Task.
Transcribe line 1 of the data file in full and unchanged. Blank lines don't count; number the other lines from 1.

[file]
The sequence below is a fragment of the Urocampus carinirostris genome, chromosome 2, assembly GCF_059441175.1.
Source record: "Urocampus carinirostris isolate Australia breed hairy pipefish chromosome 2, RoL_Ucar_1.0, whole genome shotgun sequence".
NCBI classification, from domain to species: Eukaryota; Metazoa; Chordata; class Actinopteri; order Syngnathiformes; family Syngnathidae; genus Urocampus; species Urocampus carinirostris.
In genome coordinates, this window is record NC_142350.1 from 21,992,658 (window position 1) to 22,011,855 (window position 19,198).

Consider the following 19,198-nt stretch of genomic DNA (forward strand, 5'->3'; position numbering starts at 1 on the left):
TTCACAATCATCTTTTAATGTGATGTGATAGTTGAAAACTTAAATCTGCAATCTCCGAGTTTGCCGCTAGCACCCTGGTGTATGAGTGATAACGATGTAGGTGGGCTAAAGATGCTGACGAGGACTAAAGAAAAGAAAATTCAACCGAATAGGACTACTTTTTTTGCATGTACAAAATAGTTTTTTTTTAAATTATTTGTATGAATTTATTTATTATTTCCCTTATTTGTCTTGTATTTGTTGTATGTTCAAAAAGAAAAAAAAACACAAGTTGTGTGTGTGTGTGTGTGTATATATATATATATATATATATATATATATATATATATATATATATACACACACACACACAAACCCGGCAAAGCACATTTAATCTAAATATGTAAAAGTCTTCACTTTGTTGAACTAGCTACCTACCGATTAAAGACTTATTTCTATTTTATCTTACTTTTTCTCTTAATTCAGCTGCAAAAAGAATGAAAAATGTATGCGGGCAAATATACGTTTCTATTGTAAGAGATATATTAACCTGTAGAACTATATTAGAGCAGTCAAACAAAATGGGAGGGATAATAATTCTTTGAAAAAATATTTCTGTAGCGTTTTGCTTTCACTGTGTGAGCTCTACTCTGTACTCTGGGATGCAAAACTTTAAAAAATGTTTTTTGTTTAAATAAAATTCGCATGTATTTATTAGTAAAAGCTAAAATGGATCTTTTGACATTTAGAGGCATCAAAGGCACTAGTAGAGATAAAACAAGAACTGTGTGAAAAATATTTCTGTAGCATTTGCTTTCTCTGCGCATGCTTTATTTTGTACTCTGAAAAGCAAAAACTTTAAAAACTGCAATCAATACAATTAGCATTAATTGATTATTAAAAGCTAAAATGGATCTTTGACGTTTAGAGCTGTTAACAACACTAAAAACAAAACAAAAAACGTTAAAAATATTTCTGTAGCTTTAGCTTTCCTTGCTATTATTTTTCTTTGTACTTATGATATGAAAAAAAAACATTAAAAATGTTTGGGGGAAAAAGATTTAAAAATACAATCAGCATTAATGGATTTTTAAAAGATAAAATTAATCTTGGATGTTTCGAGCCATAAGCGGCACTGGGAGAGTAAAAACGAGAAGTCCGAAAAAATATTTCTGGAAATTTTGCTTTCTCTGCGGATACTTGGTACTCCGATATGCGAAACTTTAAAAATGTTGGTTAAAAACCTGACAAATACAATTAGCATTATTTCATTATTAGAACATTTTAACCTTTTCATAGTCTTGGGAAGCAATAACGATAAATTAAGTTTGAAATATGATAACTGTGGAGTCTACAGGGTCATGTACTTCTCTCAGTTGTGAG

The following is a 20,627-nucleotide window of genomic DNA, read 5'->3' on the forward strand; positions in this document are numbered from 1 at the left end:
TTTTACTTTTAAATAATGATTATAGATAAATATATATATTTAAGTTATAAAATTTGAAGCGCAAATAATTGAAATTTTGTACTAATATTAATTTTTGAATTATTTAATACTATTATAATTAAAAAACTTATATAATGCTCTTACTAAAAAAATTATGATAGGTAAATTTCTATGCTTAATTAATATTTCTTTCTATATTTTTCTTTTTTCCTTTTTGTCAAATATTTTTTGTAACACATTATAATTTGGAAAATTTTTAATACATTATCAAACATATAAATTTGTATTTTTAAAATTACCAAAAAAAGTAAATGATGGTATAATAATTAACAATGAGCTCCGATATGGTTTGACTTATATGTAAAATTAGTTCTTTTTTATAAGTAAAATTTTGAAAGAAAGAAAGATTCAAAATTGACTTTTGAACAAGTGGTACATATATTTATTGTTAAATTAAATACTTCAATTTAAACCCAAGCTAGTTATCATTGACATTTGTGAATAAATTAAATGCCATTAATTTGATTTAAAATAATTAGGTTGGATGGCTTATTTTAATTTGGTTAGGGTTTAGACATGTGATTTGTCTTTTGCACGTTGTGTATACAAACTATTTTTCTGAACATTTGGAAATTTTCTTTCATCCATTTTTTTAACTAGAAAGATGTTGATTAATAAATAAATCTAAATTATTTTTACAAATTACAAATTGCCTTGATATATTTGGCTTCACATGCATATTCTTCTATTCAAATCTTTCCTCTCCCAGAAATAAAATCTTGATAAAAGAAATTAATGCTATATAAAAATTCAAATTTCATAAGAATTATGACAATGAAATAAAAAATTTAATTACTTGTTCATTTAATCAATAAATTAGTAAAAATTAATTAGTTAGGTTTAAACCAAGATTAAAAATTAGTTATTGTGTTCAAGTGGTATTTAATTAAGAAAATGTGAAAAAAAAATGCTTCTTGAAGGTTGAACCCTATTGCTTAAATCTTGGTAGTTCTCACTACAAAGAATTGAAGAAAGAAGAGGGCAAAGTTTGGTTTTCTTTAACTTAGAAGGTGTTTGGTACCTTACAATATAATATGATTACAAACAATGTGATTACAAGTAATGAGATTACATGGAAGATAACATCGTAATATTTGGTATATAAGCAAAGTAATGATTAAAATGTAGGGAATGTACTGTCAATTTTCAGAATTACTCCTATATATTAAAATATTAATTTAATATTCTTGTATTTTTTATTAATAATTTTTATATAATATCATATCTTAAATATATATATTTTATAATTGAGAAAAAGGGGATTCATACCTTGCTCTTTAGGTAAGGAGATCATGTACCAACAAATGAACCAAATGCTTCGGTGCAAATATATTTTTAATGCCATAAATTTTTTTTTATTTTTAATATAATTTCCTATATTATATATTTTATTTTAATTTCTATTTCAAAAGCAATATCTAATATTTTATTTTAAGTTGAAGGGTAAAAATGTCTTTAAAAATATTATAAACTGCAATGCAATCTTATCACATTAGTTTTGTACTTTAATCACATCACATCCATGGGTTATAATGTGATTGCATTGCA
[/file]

The sequence below is a fragment of the Urocampus carinirostris genome, chromosome 2, assembly GCF_059441175.1.